Nature’s Defense in the Courts

Compared to risks assumed by common citizen activists, who tend to lack political leverage and legal knowledge, some Chinese lawyers have had better luck defending victims of environmental damage. They are seen by authorities, especially in Beijing, as go-betweens who can help the government enforce laws and maintain social order. Lawyers have plenty of raw materials to work with; China has ample environmental laws on the books, and criminal penalties for polluters were enacted in 1997. If a company is found guilty of breaking environmental laws, a heavy fine or factory closure is not only a feather in the government’s cap but, as importantly, can halt protests over a controversial problem.

The Center for Legal Assistance to Pollution Victims (CLAPV) is the only registered organization in China that specifically provides legal services for those seeking justice from the effects of pollution. The center mostly assists farmers whose livelihoods have been lost. Wang Canfa, a law professor, directs the Beijing-based center and is perhaps the best-known environmental attorney in China. Among many of CLAPV’s victories, one of its associates recently won a lawsuit against a company in Fujian Province which compensated over 1,600 villagers for toxic pollution of their water supply and land. Though still quite new to China, legal work of this sort supplements increasing government action to issue heavy fines and close down thousands of polluters all over the country.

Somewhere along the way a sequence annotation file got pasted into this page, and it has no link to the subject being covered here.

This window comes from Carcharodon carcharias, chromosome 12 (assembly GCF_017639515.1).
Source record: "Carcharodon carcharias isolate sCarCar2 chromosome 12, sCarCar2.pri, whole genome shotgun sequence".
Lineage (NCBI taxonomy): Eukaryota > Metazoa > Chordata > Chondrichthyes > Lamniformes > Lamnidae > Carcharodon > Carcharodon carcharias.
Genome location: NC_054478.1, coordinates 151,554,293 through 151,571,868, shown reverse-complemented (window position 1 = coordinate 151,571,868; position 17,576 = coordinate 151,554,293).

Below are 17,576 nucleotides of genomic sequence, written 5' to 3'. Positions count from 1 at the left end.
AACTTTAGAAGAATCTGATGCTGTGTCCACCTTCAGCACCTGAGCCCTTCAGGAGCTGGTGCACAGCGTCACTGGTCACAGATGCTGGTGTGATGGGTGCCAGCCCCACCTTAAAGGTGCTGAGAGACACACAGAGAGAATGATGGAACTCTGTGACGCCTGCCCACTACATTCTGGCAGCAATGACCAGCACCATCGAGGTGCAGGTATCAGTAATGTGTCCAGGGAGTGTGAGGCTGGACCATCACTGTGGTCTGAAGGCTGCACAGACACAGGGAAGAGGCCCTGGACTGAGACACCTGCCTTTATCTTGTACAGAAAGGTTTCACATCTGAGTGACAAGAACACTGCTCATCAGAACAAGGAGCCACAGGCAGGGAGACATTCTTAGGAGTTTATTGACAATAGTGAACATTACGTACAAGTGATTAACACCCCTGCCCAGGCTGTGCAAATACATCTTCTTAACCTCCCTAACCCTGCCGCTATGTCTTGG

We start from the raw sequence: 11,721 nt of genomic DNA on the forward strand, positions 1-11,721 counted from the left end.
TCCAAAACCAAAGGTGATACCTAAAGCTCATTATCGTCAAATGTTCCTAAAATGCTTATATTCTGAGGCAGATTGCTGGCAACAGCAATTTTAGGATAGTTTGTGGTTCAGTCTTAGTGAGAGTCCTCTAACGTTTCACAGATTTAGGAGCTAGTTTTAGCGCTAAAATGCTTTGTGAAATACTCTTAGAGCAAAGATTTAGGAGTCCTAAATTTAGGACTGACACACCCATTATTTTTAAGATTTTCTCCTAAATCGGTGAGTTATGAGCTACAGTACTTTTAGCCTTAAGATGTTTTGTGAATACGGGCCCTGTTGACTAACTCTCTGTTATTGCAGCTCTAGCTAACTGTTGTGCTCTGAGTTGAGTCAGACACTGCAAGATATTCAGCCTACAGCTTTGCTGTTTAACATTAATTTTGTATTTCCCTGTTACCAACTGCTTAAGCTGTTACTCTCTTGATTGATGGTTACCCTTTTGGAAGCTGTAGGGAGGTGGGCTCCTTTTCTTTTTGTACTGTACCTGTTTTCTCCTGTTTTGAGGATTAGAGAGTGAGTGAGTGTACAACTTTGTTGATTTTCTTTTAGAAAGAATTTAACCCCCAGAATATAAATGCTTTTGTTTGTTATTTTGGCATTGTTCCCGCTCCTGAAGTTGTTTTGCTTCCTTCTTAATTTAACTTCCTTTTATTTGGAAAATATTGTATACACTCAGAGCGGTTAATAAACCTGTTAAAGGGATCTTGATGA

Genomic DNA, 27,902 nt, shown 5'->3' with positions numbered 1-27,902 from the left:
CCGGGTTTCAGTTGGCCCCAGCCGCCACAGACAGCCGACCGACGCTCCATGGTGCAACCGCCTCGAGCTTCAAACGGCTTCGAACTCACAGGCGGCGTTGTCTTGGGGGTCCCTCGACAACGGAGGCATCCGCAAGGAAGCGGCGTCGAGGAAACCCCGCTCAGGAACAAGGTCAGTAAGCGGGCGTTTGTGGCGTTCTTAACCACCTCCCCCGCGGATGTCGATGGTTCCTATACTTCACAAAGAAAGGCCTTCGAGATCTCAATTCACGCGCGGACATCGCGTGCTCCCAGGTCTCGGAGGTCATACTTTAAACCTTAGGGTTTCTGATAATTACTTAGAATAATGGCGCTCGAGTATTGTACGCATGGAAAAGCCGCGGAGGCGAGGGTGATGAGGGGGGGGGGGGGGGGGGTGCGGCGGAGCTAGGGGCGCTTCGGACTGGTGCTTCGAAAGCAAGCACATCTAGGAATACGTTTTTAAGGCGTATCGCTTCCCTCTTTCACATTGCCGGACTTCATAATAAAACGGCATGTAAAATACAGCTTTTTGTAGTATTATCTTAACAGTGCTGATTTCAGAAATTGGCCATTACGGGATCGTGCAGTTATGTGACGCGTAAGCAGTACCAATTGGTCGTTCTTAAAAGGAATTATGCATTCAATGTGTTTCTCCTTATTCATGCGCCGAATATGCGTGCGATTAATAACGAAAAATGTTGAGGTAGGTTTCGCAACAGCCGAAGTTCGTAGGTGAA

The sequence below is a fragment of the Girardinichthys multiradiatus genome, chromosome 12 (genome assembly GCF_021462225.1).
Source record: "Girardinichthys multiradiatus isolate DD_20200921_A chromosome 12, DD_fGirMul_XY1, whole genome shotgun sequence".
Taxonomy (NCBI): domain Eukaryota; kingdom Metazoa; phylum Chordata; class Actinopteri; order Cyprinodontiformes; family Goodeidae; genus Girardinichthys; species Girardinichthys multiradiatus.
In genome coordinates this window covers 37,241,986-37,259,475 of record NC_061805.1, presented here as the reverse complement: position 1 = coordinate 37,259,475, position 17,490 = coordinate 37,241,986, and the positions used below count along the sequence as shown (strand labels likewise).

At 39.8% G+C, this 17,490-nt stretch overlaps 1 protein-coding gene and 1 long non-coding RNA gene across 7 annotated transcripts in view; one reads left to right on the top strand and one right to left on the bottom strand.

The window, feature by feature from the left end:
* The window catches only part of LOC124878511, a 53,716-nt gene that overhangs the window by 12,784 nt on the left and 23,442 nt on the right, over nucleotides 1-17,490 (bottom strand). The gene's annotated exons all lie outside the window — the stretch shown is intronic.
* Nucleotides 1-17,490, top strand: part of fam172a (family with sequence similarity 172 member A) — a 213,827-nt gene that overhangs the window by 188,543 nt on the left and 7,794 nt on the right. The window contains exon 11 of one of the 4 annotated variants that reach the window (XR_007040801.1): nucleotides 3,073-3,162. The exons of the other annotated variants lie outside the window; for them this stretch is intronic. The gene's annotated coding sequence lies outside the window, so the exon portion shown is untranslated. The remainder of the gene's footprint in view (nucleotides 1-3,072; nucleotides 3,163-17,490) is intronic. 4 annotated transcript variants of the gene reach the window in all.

Instead of providing justice, however, court verdicts that dole out compensation can come at a price to citizen rights. Such a system often only placates environmental victims, many of whom receive woefully inadequate compensation, and can undermine their ability to learn about their rights. One result is a perpetual reliance on legal and criminal justice officials to come to their defense—even when these officials may be colluding with the very institutions and companies that are causing environmental damage. These kinds of limitations are a major obstacle to rights advocacy, given the number of citizens with grievances about environmental problems in China.

Rights to Greener Pastures

The pitfalls in defending environmental rights reveal cracks in China’s legal and criminal justice systems—most notably, the failures to respect rights to free expression and health and uphold anti-pollution and anti-corruption laws. As in other rights areas, safeguarding environmental rights has complex dimensions and far-flung consequences. This may be especially true in China, where ecological assault affects a huge population and landmass as well as people and the environment worldwide. Two-thirds of the country is prone to acid rain showers, and across the Pacific Ocean, as much as 25 percent of the air pollution in Los Angeles originates in China.

Effective environmental rights work cannot be done without solid legal protections for rights defenders at all levels of society—and not only those able to navigate the labyrinth of Chinese laws or advocate with the consent of powerful officials. Facing so many catastrophic natural crises, China’s leaders must support a rule of law that protects the voices of environmental rights defenders in order to achieve the ideal of a “harmonious society.” At this point, it’s the most effective route China can take to defend an environment that has already suffered rampant degradation.